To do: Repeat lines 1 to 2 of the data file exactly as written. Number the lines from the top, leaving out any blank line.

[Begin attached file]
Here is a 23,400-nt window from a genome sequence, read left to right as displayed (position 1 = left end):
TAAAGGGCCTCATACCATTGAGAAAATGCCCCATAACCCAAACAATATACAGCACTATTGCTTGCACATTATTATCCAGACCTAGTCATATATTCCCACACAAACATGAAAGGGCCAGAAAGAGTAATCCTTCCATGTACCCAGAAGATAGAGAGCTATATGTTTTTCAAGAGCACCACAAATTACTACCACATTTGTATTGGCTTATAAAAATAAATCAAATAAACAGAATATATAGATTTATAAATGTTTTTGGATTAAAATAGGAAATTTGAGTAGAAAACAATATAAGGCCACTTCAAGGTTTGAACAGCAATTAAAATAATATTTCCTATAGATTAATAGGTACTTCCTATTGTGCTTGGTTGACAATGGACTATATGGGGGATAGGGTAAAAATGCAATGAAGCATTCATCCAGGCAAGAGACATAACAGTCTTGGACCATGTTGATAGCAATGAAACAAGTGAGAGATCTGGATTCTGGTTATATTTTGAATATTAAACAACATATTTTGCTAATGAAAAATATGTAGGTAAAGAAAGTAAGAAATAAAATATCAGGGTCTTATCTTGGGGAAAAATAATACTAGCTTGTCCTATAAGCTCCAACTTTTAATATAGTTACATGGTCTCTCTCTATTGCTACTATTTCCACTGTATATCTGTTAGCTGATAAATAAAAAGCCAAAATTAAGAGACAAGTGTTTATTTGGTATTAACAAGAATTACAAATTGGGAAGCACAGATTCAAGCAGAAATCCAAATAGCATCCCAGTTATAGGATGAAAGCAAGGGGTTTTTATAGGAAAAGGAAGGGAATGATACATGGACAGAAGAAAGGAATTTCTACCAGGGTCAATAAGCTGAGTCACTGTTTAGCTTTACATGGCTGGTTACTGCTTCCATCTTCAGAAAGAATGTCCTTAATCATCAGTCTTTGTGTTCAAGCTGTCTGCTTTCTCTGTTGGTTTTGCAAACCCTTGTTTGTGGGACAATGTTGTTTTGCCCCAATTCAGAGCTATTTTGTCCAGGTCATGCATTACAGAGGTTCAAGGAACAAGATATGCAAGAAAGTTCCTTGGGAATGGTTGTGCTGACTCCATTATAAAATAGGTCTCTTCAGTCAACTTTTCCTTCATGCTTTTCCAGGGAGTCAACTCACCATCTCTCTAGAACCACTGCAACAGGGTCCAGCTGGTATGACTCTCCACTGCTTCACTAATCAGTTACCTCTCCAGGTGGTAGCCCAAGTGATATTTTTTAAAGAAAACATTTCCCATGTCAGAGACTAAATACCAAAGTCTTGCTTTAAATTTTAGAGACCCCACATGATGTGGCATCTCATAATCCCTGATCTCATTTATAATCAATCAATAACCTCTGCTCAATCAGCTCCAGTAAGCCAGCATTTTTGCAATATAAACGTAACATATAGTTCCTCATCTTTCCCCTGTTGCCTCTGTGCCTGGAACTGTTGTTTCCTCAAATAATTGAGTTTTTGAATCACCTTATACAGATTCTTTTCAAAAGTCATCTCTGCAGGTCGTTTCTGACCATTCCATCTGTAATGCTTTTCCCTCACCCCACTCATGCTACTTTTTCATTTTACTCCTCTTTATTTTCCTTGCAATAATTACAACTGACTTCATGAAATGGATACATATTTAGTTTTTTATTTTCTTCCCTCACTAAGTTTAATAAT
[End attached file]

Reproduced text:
Here is a 23,400-nt window from a genome sequence, read left to right as displayed (position 1 = left end):
TAAAGGGCCTCATACCATTGAGAAAATGCCCCATAACCCAAACAATATACAGCACTATTGCTTGCACATTATTATCCAGACCTAGTCATATATTCCCACACAAACATGAAAGGGCCAGAAAGAGTAATCCTTCCATGTACCCAGAAGATAGAGAGCTATATGTTTTTCAAGAGCACCACAAATTACTACCACATTTGTATTGGCTTATAAAAATAAATCAAATAAACAGAATATATAGATTTATAAATGTTTTTGGATTAAAATAGGAAATTTGAGTAGAAAACAATATAAGGCCACTTCAAGGTTTGAACAGCAATTAAAATAATATTTCCTATAGATTAATAGGTACTTCCTATTGTGCTTGGTTGACAATGGACTATATGGGGGATAGGGTAAAAATGCAATGAAGCATTCATCCAGGCAAGAGACATAACAGTCTTGGACCATGTTGATAGCAATGAAACAAGTGAGAGATCTGGATTCTGGTTATATTTTGAATATTAAACAACATATTTTGCTAATGAAAAATATGTAGGTAAAGAAAGTAAGAAATAAAATATCAGGGTCTTATCTTGGGGAAAAATAATACTAGCTTGTCCTATAAGCTCCAACTTTTAATATAGTTACATGGTCTCTCTCTATTGCTACTATTTCCACTGTATATCTGTTAGCTGATAAATAAAAAGCCAAAATTAAGAGACAAGTGTTTATTTGGTATTAACAAGAATTACAAATTGGGAAGCACAGATTCAAGCAGAAATCCAAATAGCATCCCAGTTATAGGATGAAAGCAAGGGGTTTTTATAGGAAAAGGAAGGGAATGATACATGGACAGAAGAAAGGAATTTCTACCAGGGTCAATAAGCTGAGTCACTGTTTAGCTTTACATGGCTGGTTACTGCTTCCATCTTCAGAAAGAATGTCCTTAATCATCAGTCTTTGTGTTCAAGCTGTCTGCTTTCTCTGTTGGTTTTGCAAACCCTTGTTTGTGGGACAATGTTGTTTTGCCCCAATTCAGAGCTATTTTGTCCAGGTCATGCATTACAGAGGTTCAAGGAACAAGATATGCAAGAAAGTTCCTTGGGAATGGTTGTGCTGACTCCATTATAAAATAGGTCTCTTCAGTCAACTTTTCCTTCATGCTTTTCCAGGGAGTCAACTCACCATCTCTCTAGAACCACTGCAACAGGGTCCAGCTGGTATGACTCTCCACTGCTTCACTAATCAGTTACCTCTCCAGGTGGTAGCCCAAGTGATATTTTTTAAAGAAAACATTTCCCATGTCAGAGACTAAATACCAAAGTCTTGCTTTAAATTTTAGAGACCCCACATGATGTGGCATCTCATAATCCCTGATCTCATTTATAATCAATCAATAACCTCTGCTCAATCAGCTCCAGTAAGCCAGCATTTTTGCAATATAAACGTAACATATAGTTCCTCATCTTTCCCCTGTTGCCTCTGTGCCTGGAACTGTTGTTTCCTCAAATAATTGAGTTTTTGAATCACCTTATACAGATTCTTTTCAAAAGTCATCTCTGCAGGTCGTTTCTGACCATTCCATCTGTAATGCTTTTCCCTCACCCCACTCATGCTACTTTTTCATTTTACTCCTCTTTATTTTCCTTGCAATAATTACAACTGACTTCATGAAATGGATACATATTTAGTTTTTTATTTTCTTCCCTCACTAAGTTTAATAAT